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Marie Tussaud was one of the most successful career women of the 19th century. She is truly a fascinating woman. At the age of 17, she became the art tutor to King Louis XVI’s sister and then, during the French Revolution, was hastily forced to prove her allegiance to the feudalistic nobles by making the death masks of executed aristocrats. In 1802, when her marriage dissolved, she left France and took her sons and her waxworks to England; where she began displaying her lifelike artwork.

Vogue Englishfrom Vogue English

The Ladies of Versailles

Born Jeanne Becu, she was a high class prostitute, eventually marrying her pimp's brother, Guillaume du Barry. The marriage afforded her a title, and made her a more appropriate consort for the King. She claimed royal heritage where there was none and was loathed by Marie Antoinette. Upon Louis XV's death from smallpox, she was exiled from Versailles.

An original photo bought in San Franciso about 15 years ago. It's a classic image of Lotta Crabtree smoking a cigar. She was a major singer-actress in the 1880s earning up to 5K a week and when she died in 1924 she left an estate worth 4 million. She donated a fountain to San Fran at Market & Kearny where people meet to mark the anniversary of the 1906 earthquake. #Victorian #celebrities #women #portraits

Edna Lewis (b.1916 - d.2006) was an African-American chef and author best known for her books on traditional Southern cuisine. She was one of eight children. Her cookbooks include The Edna Lewis Cookbook (1972). This was followed by The Taste of Country Cooking in 1976, considered a classic study of Southern cooking. She co-founded the Society for the Revival and Preservation of Southern Food, a precursor to the Southern Foodways Alliance (SFA). She died in Decatur, Georgia in 2006, aged 89.

HowStuffWorksfrom HowStuffWorks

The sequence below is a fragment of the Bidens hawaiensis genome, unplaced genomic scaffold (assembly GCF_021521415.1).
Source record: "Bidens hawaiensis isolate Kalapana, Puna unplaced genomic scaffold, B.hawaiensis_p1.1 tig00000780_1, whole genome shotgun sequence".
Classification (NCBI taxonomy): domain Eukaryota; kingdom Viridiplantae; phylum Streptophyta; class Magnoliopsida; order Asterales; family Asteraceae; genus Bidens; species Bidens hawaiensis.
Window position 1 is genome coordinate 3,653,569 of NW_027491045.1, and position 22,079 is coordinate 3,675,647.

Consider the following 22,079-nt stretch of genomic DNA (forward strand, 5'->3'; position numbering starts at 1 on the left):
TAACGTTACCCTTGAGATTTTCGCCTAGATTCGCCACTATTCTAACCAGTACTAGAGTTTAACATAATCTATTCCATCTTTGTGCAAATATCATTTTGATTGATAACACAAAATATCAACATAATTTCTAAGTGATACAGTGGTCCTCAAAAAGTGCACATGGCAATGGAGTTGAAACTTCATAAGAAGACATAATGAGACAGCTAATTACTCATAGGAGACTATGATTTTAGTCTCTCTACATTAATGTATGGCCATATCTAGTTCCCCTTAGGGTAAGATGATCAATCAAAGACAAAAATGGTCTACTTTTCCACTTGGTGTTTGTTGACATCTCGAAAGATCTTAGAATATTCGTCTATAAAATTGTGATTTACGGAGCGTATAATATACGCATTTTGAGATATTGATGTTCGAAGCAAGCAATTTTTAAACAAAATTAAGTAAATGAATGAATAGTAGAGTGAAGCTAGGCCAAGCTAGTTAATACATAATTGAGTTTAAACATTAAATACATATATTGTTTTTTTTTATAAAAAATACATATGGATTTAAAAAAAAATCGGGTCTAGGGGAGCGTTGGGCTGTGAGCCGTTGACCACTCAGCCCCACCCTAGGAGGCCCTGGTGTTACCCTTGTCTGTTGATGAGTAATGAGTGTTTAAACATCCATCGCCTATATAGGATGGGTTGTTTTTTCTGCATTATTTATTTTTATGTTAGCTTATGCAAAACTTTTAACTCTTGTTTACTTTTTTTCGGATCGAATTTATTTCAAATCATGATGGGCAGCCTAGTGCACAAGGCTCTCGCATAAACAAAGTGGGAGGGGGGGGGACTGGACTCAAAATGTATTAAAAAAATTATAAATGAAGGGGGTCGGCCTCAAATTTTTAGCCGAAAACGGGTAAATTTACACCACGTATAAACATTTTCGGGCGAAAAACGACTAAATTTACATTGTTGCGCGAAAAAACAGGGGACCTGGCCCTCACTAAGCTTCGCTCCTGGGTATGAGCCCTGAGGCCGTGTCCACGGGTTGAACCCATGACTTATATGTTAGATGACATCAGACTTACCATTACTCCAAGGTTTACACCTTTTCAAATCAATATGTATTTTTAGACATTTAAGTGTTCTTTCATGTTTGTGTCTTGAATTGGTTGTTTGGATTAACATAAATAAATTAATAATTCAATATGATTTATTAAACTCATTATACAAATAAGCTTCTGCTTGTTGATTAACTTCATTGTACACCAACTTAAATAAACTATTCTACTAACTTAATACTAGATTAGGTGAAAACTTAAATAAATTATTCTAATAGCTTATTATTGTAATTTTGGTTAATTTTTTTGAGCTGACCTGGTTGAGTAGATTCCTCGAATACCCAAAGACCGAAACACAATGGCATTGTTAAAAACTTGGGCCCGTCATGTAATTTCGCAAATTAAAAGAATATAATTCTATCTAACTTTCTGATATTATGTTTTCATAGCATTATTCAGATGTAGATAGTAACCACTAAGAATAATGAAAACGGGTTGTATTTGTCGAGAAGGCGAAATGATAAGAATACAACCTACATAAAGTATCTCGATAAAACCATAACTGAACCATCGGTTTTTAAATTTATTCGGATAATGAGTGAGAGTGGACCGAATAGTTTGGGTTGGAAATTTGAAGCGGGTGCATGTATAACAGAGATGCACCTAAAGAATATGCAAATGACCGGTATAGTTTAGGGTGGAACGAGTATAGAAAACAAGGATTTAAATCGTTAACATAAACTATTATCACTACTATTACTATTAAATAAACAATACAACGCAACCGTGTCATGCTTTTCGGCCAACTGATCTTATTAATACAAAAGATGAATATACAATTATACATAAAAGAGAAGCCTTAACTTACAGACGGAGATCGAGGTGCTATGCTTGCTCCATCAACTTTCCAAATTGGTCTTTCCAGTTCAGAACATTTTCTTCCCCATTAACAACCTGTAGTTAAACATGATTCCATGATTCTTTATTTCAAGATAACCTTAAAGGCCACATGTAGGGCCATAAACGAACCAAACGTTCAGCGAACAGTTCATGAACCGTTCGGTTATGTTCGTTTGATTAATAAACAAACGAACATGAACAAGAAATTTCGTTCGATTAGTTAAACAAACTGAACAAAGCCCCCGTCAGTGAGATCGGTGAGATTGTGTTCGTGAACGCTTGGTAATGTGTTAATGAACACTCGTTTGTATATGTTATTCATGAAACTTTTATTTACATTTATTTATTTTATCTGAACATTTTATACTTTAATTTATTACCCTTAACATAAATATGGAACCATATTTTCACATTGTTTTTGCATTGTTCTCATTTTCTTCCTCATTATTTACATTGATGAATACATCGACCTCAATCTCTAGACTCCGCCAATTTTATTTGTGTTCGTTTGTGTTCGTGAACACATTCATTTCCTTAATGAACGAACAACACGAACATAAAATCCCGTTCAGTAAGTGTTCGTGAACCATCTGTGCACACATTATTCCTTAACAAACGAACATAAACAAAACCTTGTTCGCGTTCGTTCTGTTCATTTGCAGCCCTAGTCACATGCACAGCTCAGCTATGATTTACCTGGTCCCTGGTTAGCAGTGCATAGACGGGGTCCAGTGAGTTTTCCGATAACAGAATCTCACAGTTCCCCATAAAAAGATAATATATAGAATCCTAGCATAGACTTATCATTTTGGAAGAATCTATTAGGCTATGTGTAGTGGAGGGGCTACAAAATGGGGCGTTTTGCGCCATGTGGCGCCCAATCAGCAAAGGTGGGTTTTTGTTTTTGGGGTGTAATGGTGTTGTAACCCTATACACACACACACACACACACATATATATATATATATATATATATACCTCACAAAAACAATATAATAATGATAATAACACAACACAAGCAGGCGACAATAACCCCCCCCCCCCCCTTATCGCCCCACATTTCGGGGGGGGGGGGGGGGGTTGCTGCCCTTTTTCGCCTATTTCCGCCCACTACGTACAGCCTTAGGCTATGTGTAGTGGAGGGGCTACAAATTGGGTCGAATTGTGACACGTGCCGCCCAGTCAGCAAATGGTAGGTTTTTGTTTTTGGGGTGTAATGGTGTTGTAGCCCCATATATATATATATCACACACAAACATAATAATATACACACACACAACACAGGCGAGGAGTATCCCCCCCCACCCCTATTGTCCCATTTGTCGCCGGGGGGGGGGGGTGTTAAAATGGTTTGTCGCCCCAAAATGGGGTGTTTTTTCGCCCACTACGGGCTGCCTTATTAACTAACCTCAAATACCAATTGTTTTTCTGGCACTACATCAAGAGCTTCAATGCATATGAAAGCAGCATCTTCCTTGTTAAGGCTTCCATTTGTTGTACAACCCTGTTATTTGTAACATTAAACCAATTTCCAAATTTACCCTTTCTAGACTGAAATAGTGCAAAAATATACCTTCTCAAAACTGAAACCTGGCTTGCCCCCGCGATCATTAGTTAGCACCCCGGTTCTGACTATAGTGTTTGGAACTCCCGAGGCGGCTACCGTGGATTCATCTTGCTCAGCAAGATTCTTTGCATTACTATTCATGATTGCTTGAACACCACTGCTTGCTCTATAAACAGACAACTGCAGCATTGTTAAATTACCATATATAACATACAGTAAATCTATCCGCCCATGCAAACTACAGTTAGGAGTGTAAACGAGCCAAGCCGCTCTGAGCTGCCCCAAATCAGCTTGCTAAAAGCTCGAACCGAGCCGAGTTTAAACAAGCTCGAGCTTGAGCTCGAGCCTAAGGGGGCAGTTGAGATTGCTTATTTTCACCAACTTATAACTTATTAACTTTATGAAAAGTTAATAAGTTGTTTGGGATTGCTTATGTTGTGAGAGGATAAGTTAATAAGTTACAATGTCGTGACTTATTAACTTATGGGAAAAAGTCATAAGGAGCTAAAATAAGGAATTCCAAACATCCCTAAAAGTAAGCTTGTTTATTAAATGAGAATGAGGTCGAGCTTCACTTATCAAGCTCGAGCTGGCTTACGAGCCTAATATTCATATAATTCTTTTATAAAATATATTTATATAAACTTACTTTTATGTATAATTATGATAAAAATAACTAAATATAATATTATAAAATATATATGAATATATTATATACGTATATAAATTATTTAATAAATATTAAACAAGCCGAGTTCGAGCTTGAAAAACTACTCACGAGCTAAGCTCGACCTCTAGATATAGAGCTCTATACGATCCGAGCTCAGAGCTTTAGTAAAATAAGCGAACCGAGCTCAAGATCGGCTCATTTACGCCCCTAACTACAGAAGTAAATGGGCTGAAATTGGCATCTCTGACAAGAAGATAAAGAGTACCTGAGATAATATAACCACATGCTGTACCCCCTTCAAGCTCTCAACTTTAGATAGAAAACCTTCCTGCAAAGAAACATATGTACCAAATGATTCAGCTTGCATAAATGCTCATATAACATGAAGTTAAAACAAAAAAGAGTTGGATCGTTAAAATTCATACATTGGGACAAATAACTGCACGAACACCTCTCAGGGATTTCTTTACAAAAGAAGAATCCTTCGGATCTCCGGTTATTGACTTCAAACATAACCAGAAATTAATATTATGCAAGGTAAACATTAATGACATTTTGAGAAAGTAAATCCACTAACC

10 of the Biggest Lies in History

The real Anastasia Romanov, left, was 17 when she was executed in 1918 so that the Bolsheviks could ensure there was no resurgence of the Royals in Russia. Anna Anderson, right, claimed to be her in 1920- a famous case of 'identity theft'. She convinced some and even tried to cash in. She stuck to her story till her death in 1984! But the discovery of DNA changed cases like this. By 2009 the royal graves had been found and DNA tests exposed a decades old lie.

BuzzFeedfrom BuzzFeed

The 11 Absolute Weirdest True Facts About The French Revolution

louis xvi-Louis XVI, also known as Louis Capet, was King of France from 1774 until his deposition in 1792, although his formal title after 1791 was King of the French. He was executed during the French Revolution.

Louis XVII was the son of King Louis XVI of France and Queen Marie Antoinette. In keeping with dynastic order, when his father was executed on 21 January 1793, during the of French Revolution, he became the uncrowned King of France and Navarre in the eyes of the royalists. As he had been imprisoned, he was never officially crowned as king, nor did he rule. His title is rather one bestowed by his royalist supporters and by Louis XVIII's adoption of the title Louis XVIII rather than Louis…

Mary Queen of Scots, aged 19, in white mourning to mark the loss of three members of her immediate family within a period of 18 months. Her father-in-law Henry II died in July 1559; her mother Mary of Guise died in Scotland in June 1560; and in December of the same year her husband Francis II died. Mary, no longer Queen of France, returned to Scotland in August 1561. Wearing white was the official sign of mourning worn by women of royal blood or high-ranking courtiers.

The Curious Collections of Barnabas Direfrom The Curious Collections of Barnabas Dire

Curious People : The Beginnings of Marie Tussaud

Marie Tussaud was arrested and taken to the Bastille for being a royalist supporter. Her head was shaven, a custom before being taken to the guillotine, but was pardoned. She was forced to do not only one of the more curious acts in history, but one of the most morbid. She was employed to make death masks. The first were of course the most obvious: Louis XVI and Marie Antoinette.

Memorial to Louis XVI & Marie Antoinette ~ by E. Gaulle & P. Petitot - St Denis Basilica, burial place of nearly every French king from 10th-18th c. During the Revolution, bodies were removed, dumped in large pits & dissolved with lime (Marie & Louis had been buried at La Madeleine). In 1815 meager remains of Louis & Marie (reputedly) were returned. In 1817 the mass graves were opened & co-mingled remains placed in an ossuary in St. Denis - marble plates list the 100s of names. [1st of 2…

WOMEN IN HIDING: James Barry was a woman disguised as man in order to study medicine. Admitted to Edinburgh University in 1809. After graduation, was assigned to various British colonies and noted for "his" care & struggle to improve the standard of life of patients. Died in 1865, after 46 years working as an army medical officer. Was then when her real identity, MARGARET ANN BULKLEY, was discovered. Among her many achievements she was the first British surgeon to perform a successful…